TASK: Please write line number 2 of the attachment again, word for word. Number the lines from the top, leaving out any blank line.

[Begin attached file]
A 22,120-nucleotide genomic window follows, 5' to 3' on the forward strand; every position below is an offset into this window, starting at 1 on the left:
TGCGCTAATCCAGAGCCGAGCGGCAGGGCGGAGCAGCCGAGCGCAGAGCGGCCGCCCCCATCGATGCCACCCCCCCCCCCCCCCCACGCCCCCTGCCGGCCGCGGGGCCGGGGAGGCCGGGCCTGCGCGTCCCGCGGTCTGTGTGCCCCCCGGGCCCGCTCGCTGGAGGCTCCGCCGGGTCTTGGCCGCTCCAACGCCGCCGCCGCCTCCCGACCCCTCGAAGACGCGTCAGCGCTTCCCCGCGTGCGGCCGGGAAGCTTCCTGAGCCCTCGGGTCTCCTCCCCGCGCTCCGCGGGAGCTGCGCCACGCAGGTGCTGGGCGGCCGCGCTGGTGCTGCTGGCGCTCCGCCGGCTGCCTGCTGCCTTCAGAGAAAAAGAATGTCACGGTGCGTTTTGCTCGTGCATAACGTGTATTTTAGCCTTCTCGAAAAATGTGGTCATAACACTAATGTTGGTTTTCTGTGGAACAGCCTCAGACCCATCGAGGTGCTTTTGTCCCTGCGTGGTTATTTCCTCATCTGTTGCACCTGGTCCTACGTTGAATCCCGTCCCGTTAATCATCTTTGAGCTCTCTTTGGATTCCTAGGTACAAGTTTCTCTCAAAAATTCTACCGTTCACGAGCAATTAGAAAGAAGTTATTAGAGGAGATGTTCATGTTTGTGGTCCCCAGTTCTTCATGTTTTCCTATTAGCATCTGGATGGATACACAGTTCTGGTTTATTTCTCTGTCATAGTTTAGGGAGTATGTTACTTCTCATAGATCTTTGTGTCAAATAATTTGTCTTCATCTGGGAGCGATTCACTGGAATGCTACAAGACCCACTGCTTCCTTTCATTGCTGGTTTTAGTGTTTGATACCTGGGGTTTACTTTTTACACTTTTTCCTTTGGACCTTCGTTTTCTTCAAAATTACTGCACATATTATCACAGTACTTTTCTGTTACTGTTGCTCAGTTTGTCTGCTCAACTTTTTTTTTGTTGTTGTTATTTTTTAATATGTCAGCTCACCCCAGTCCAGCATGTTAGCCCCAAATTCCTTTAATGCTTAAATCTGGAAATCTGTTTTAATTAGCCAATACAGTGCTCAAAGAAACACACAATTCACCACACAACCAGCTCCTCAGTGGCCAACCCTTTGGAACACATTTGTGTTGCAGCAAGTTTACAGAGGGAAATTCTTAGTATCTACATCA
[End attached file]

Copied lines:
TGCGCTAATCCAGAGCCGAGCGGCAGGGCGGAGCAGCCGAGCGCAGAGCGGCCGCCCCCATCGATGCCACCCCCCCCCCCCCCCCACGCCCCCTGCCGGCCGCGGGGCCGGGGAGGCCGGGCCTGCGCGTCCCGCGGTCTGTGTGCCCCCCGGGCCCGCTCGCTGGAGGCTCCGCCGGGTCTTGGCCGCTCCAACGCCGCCGCCGCCTCCCGACCCCTCGAAGACGCGTCAGCGCTTCCCCGCGTGCGGCCGGGAAGCTTCCTGAGCCCTCGGGTCTCCTCCCCGCGCTCCGCGGGAGCTGCGCCACGCAGGTGCTGGGCGGCCGCGCTGGTGCTGCTGGCGCTCCGCCGGCTGCCTGCTGCCTTCAGAGAAAAAGAATGTCACGGTGCGTTTTGCTCGTGCATAACGTGTATTTTAGCCTTCTCGAAAAATGTGGTCATAACACTAATGTTGGTTTTCTGTGGAACAGCCTCAGACCCATCGAGGTGCTTTTGTCCCTGCGTGGTTATTTCCTCATCTGTTGCACCTGGTCCTACGTTGAATCCCGTCCCGTTAATCATCTTTGAGCTCTCTTTGGATTCCTAGGTACAAGTTTCTCTCAAAAATTCTACCGTTCACGAGCAATTAGAAAGAAGTTATTAGAGGAGATGTTCATGTTTGTGGTCCCCAGTTCTTCATGTTTTCCTATTAGCATCTGGATGGATACACAGTTCTGGTTTATTTCTCTGTCATAGTTTAGGGAGTATGTTACTTCTCATAGATCTTTGTGTCAAATAATTTGTCTTCATCTGGGAGCGATTCACTGGAATGCTACAAGACCCACTGCTTCCTTTCATTGCTGGTTTTAGTGTTTGATACCTGGGGTTTACTTTTTACACTTTTTCCTTTGGACCTTCGTTTTCTTCAAAATTACTGCACATATTATCACAGTACTTTTCTGTTACTGTTGCTCAGTTTGTCTGCTCAACTTTTTTTTTGTTGTTGTTATTTTTTAATATGTCAGCTCACCCCAGTCCAGCATGTTAGCCCCAAATTCCTTTAATGCTTAAATCTGGAAATCTGTTTTAATTAGCCAATACAGTGCTCAAAGAAACACACAATTCACCACACAACCAGCTCCTCAGTGGCCAACCCTTTGGAACACATTTGTGTTGCAGCAAGTTTACAGAGGGAAATTCTTAGTATCTACATCA